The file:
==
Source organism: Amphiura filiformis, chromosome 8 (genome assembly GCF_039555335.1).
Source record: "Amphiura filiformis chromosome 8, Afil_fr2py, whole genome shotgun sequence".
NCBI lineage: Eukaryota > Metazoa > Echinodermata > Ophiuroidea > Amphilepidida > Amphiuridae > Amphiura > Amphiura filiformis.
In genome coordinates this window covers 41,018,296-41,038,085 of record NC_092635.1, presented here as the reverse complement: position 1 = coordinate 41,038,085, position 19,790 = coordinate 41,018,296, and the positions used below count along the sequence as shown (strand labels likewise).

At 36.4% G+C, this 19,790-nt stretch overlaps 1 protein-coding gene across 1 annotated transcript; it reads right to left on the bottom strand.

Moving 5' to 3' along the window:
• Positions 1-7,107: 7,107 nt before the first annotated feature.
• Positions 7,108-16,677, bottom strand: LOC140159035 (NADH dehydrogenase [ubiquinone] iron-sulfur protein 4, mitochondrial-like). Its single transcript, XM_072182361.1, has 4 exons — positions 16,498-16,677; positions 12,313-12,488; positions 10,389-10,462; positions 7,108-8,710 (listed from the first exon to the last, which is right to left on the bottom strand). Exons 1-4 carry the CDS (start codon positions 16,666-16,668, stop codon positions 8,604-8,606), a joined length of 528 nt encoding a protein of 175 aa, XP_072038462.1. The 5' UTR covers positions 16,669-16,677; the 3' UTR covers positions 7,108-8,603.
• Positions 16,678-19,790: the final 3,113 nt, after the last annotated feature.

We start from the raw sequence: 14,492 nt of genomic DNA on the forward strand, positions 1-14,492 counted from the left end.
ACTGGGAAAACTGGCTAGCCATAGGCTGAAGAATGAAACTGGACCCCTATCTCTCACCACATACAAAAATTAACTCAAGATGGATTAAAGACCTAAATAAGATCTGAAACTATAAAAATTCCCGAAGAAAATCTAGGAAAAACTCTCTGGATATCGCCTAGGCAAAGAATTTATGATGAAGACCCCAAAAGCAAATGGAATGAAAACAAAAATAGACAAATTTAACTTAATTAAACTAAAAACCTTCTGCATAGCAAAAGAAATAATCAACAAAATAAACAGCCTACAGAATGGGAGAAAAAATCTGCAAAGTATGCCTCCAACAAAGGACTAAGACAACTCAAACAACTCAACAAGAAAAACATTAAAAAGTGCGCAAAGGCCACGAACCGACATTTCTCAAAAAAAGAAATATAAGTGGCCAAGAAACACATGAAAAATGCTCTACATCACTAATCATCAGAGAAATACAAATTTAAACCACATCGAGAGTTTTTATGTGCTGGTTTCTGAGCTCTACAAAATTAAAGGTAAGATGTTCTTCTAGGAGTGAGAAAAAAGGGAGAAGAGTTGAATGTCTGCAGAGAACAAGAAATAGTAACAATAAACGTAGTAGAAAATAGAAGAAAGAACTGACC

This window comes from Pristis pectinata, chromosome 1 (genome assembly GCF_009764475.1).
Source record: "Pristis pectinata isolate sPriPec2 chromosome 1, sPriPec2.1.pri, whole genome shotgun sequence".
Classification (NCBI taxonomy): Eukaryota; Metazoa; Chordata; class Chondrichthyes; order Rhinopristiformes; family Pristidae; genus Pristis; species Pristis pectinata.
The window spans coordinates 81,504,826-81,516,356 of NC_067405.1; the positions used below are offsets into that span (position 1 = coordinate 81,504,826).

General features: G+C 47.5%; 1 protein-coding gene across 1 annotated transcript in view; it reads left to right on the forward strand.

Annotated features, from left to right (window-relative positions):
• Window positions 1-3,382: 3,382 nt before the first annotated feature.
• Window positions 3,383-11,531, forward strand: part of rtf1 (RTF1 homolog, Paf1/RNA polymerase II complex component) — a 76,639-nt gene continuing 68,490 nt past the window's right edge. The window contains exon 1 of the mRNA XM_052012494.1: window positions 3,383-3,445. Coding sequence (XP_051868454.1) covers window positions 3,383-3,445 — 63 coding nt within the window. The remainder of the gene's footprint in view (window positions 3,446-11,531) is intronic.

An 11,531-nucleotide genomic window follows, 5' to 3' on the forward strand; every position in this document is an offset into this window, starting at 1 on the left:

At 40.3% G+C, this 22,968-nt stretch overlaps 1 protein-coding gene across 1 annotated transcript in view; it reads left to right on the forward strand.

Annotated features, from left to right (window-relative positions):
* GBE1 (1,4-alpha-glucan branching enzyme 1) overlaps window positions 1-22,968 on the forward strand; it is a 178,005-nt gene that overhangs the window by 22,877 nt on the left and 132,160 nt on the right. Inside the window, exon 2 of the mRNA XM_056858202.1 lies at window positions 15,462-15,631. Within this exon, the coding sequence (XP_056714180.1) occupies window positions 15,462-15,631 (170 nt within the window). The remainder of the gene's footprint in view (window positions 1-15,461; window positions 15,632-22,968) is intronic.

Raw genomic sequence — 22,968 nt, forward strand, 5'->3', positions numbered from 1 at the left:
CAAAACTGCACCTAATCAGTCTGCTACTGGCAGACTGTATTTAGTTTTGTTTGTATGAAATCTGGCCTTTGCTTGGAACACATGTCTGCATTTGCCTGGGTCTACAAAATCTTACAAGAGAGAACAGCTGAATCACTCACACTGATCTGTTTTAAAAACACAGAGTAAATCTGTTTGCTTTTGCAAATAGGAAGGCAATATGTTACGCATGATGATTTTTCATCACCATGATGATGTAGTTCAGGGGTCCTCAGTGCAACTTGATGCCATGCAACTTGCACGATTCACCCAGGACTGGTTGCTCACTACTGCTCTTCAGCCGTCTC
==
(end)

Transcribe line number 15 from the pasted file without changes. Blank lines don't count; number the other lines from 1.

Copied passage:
The window spans coordinates 81,504,826-81,516,356 of NC_067405.1; the positions used below are offsets into that span (position 1 = coordinate 81,504,826).